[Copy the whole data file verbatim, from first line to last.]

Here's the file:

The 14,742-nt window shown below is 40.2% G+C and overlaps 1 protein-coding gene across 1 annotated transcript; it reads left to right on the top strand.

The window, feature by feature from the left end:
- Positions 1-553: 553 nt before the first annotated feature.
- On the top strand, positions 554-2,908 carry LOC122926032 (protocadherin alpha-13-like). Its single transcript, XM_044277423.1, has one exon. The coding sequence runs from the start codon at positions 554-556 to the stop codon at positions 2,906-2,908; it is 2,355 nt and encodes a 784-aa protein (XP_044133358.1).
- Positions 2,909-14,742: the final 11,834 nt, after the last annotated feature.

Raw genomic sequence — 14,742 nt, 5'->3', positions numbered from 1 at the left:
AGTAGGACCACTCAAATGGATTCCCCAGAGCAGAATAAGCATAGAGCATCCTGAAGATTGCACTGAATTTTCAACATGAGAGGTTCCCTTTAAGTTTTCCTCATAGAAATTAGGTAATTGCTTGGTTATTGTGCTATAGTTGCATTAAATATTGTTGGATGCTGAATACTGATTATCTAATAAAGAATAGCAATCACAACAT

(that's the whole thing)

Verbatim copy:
The 14,742-nt window shown below is 40.2% G+C and overlaps 1 protein-coding gene across 1 annotated transcript; it reads left to right on the top strand.

The window, feature by feature from the left end:
- Positions 1-553: 553 nt before the first annotated feature.
- On the top strand, positions 554-2,908 carry LOC122926032 (protocadherin alpha-13-like). Its single transcript, XM_044277423.1, has one exon. The coding sequence runs from the start codon at positions 554-556 to the stop codon at positions 2,906-2,908; it is 2,355 nt and encodes a 784-aa protein (XP_044133358.1).
- Positions 2,909-14,742: the final 11,834 nt, after the last annotated feature.

Raw genomic sequence — 14,742 nt, 5'->3', positions numbered from 1 at the left:
AGTAGGACCACTCAAATGGATTCCCCAGAGCAGAATAAGCATAGAGCATCCTGAAGATTGCACTGAATTTTCAACATGAGAGGTTCCCTTTAAGTTTTCCTCATAGAAATTAGGTAATTGCTTGGTTATTGTGCTATAGTTGCATTAAATATTGTTGGATGCTGAATACTGATTATCTAATAAAGAATAGCAATCACAACAT